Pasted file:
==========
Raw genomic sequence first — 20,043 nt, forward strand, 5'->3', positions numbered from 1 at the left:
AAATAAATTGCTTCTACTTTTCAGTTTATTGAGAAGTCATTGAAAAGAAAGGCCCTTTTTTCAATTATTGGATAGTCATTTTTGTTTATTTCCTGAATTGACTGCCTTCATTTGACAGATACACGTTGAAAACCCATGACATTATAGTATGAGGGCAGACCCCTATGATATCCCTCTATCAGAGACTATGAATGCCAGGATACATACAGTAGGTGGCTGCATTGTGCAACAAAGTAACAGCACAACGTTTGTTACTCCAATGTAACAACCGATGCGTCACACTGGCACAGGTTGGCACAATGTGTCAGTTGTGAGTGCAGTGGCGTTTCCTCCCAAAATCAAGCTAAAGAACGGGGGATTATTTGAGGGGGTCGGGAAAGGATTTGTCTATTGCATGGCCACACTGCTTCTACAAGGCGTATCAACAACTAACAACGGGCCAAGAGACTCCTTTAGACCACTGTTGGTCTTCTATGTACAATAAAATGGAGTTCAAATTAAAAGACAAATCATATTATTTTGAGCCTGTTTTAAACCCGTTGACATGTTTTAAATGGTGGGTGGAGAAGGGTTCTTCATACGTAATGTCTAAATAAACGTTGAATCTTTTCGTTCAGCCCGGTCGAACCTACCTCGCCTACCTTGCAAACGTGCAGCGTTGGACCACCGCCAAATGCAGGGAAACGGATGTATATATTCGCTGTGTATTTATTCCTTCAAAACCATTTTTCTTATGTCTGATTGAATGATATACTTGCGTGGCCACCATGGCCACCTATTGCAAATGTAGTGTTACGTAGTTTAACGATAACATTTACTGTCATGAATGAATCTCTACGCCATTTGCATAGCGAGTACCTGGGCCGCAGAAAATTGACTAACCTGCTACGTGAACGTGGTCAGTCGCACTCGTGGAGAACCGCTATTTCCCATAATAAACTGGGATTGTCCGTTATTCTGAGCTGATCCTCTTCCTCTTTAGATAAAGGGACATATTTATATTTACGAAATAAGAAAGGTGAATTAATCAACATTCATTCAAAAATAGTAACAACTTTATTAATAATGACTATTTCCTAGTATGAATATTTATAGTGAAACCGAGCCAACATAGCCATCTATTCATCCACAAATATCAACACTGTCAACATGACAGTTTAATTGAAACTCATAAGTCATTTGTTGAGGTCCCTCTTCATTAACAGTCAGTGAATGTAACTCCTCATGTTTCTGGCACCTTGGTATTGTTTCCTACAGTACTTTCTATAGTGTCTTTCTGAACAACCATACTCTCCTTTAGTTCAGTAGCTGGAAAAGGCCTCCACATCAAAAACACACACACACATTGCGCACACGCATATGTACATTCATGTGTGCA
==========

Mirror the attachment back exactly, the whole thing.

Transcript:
Raw genomic sequence first — 20,043 nt, forward strand, 5'->3', positions numbered from 1 at the left:
AAATAAATTGCTTCTACTTTTCAGTTTATTGAGAAGTCATTGAAAAGAAAGGCCCTTTTTTCAATTATTGGATAGTCATTTTTGTTTATTTCCTGAATTGACTGCCTTCATTTGACAGATACACGTTGAAAACCCATGACATTATAGTATGAGGGCAGACCCCTATGATATCCCTCTATCAGAGACTATGAATGCCAGGATACATACAGTAGGTGGCTGCATTGTGCAACAAAGTAACAGCACAACGTTTGTTACTCCAATGTAACAACCGATGCGTCACACTGGCACAGGTTGGCACAATGTGTCAGTTGTGAGTGCAGTGGCGTTTCCTCCCAAAATCAAGCTAAAGAACGGGGGATTATTTGAGGGGGTCGGGAAAGGATTTGTCTATTGCATGGCCACACTGCTTCTACAAGGCGTATCAACAACTAACAACGGGCCAAGAGACTCCTTTAGACCACTGTTGGTCTTCTATGTACAATAAAATGGAGTTCAAATTAAAAGACAAATCATATTATTTTGAGCCTGTTTTAAACCCGTTGACATGTTTTAAATGGTGGGTGGAGAAGGGTTCTTCATACGTAATGTCTAAATAAACGTTGAATCTTTTCGTTCAGCCCGGTCGAACCTACCTCGCCTACCTTGCAAACGTGCAGCGTTGGACCACCGCCAAATGCAGGGAAACGGATGTATATATTCGCTGTGTATTTATTCCTTCAAAACCATTTTTCTTATGTCTGATTGAATGATATACTTGCGTGGCCACCATGGCCACCTATTGCAAATGTAGTGTTACGTAGTTTAACGATAACATTTACTGTCATGAATGAATCTCTACGCCATTTGCATAGCGAGTACCTGGGCCGCAGAAAATTGACTAACCTGCTACGTGAACGTGGTCAGTCGCACTCGTGGAGAACCGCTATTTCCCATAATAAACTGGGATTGTCCGTTATTCTGAGCTGATCCTCTTCCTCTTTAGATAAAGGGACATATTTATATTTACGAAATAAGAAAGGTGAATTAATCAACATTCATTCAAAAATAGTAACAACTTTATTAATAATGACTATTTCCTAGTATGAATATTTATAGTGAAACCGAGCCAACATAGCCATCTATTCATCCACAAATATCAACACTGTCAACATGACAGTTTAATTGAAACTCATAAGTCATTTGTTGAGGTCCCTCTTCATTAACAGTCAGTGAATGTAACTCCTCATGTTTCTGGCACCTTGGTATTGTTTCCTACAGTACTTTCTATAGTGTCTTTCTGAACAACCATACTCTCCTTTAGTTCAGTAGCTGGAAAAGGCCTCCACATCAAAAACACACACACACATTGCGCACACGCATATGTACATTCATGTGTGCA